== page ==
Avoiding the uncanny valley is a difficult task. Characters either have to be photorealistic (practically indistinguishable from real humans, like Blade Runner’s replicants) or charmingly stylised (like in Pixar’s Wall-E). It’s clear that with every pore, freckle, lash and line carefully rendered in each of its avatars, Soul Machines is aiming to hit the nail on the former rather than the latter. And while many respond to Soul Machines’ avatars with astonishment and excitement, others express a more disconcerting reaction.

“You get the full range of reactions when people see our technology,” explains Cross. “When Mark does his BabyX demo, most people’s jaws will hit the floor at some point during the presentation. People are just blown away…[but] there are still people who find the concept of AI and robots creepy. They look at Westworld and are horrified.”

While Soul Machines straddles the delicate precipice between real and creepy, its founder isn’t quite as concerned about falling into the uncanny valley as he is on the avatars establishing a deep connection. “The brain reacts differently to something it perceives to be alive versus something which it perceives to be inanimate,” Dr. Sagar recently told VentureBeat. “If you ever see a realistic eye looking at you, you’re much more likely to respond than if you see a cartoon eye looking at you.”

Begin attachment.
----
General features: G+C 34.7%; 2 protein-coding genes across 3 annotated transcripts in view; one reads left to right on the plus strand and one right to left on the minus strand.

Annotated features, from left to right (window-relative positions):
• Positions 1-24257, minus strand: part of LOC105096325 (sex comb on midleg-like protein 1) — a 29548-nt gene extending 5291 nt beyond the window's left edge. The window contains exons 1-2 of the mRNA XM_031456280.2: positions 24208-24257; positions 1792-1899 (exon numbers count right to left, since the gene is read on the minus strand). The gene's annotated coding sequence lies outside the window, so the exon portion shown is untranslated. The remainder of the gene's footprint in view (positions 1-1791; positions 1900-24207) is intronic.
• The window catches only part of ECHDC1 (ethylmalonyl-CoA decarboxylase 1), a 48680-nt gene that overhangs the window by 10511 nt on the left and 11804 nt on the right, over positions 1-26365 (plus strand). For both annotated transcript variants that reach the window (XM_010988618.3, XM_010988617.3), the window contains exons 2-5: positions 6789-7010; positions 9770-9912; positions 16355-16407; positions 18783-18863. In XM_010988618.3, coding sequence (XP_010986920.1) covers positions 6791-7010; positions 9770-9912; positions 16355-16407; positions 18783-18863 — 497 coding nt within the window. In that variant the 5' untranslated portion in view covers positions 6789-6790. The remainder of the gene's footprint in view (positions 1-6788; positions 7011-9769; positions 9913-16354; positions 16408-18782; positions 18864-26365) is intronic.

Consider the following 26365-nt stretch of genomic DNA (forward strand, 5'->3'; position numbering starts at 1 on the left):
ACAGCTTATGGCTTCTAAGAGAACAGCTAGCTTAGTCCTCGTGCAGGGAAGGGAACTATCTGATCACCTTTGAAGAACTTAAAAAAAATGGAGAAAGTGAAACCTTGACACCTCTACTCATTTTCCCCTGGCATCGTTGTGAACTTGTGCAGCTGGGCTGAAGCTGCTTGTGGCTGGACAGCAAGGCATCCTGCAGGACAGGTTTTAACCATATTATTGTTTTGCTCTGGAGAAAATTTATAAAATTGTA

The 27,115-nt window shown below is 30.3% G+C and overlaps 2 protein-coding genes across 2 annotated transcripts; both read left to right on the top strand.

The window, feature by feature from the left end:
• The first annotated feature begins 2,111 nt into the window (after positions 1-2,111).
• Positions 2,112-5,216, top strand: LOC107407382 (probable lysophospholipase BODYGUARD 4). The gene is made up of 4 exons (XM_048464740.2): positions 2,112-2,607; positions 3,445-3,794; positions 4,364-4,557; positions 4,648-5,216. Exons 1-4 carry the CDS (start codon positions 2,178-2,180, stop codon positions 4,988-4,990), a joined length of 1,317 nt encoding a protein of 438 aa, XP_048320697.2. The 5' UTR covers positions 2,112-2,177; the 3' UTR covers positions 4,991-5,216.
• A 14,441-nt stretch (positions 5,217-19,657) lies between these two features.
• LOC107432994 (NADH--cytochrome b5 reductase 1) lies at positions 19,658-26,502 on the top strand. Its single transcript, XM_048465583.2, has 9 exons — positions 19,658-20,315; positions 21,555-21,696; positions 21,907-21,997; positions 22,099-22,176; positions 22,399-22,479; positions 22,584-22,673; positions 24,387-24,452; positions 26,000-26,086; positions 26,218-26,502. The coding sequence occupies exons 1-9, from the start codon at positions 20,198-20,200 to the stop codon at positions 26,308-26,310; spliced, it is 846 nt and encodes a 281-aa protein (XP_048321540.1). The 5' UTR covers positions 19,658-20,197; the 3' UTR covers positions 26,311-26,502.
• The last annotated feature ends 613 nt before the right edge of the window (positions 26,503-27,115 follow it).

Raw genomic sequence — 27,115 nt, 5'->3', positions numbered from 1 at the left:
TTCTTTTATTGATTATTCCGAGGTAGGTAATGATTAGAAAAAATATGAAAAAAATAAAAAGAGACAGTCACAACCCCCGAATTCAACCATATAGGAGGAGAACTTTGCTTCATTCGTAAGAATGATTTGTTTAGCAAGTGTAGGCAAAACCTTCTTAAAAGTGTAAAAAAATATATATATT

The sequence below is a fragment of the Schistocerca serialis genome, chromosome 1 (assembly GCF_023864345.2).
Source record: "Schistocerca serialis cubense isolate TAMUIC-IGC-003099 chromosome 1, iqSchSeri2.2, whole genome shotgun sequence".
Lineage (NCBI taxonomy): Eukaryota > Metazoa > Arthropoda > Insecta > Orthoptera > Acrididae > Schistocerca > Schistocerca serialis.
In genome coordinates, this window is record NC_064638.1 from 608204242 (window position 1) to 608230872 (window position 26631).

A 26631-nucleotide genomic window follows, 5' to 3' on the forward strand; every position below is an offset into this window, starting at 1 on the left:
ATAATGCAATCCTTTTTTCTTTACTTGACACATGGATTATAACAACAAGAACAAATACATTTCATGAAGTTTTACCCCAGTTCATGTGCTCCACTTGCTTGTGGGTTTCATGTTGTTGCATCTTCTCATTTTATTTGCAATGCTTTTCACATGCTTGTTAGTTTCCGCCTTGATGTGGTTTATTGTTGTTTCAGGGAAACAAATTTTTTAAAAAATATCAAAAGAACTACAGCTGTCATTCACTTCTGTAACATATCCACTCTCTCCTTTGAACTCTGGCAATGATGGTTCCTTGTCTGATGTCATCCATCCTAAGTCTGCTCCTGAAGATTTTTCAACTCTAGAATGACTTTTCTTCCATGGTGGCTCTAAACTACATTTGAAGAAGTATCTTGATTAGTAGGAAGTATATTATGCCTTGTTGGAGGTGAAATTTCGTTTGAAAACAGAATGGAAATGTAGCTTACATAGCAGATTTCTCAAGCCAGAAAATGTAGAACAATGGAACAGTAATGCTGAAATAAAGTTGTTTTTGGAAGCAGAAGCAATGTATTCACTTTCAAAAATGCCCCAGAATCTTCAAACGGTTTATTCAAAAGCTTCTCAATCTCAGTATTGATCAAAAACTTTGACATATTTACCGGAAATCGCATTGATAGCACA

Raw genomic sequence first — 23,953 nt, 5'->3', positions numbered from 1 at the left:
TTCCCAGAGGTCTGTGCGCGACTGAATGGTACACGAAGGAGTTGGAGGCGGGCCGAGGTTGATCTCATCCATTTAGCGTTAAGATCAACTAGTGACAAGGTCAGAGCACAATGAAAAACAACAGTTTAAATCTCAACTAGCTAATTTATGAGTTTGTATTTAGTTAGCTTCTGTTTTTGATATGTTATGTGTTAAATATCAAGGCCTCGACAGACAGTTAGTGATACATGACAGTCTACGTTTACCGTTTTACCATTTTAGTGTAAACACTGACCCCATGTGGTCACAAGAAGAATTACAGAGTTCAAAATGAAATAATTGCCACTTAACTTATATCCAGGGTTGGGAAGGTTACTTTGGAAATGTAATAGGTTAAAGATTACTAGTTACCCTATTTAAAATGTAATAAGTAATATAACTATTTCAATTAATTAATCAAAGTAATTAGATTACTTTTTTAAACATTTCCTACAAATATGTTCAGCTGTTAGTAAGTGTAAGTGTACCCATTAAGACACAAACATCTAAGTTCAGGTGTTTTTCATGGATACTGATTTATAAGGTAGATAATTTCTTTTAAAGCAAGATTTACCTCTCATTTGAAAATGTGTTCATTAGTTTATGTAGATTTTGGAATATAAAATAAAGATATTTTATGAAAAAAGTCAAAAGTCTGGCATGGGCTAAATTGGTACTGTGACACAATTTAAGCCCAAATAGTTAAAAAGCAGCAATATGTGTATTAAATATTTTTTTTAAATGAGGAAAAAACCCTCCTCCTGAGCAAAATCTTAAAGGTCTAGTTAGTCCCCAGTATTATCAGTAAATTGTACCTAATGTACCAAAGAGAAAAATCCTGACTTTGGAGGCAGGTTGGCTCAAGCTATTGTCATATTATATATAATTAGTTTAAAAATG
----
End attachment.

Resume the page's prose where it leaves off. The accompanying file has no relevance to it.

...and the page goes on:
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Part of what makes Soul Machines’ digital humans so visually lifelike is that, like Rachel, they’re all based on real life people. Its most recent digital human, for example, is based off Filthy Rich star Shushila Takao, making her the first professional actress to have her ‘likeness’ licensed to use as an avatar.

The process of building a digital human is a three-stage process that takes approximately eight weeks. The first stage is visual, starting with a 3D scan of the individual candidate that is used to build out the graphics for the face. The second stage involves the character component, where a personality is built and a series of emotional states that it’s allowed to express are formed. Finally, in the third stage, the avatar is brought to life using the company’s core computing technology before it’s ready to be used.

With the rise of the internet of things (IoT) and the proliferation of technologies like Amazon’s Alexa, Apple’s Siri, Google’s ‘OK Google’ and Microsoft’s Cortana, interactive AI has already become somewhat ubiquitous. But our interactions with these programmes have so far been confined to a voice emanating out of an inanimate object. But Dr. Sagar and his company believe that talking to something that looks a lot like a human is far more likely to encourage individuals to be more open about their thoughts and expressive with their face, allowing a company to pick up additional information about what drives its customers.

“The human face is incredibly engaging. We’re naturally programmed to look at and interact with them,” says Cross. “The way we look at it is over the next period of time, we’re going to be spending a lot more time interacting with machines and AI. Whether it’s a virtual assistant on a website to a concierge that sits inside your self-driving car, the more we can humanise computing, the more useful it’s going to be for us.”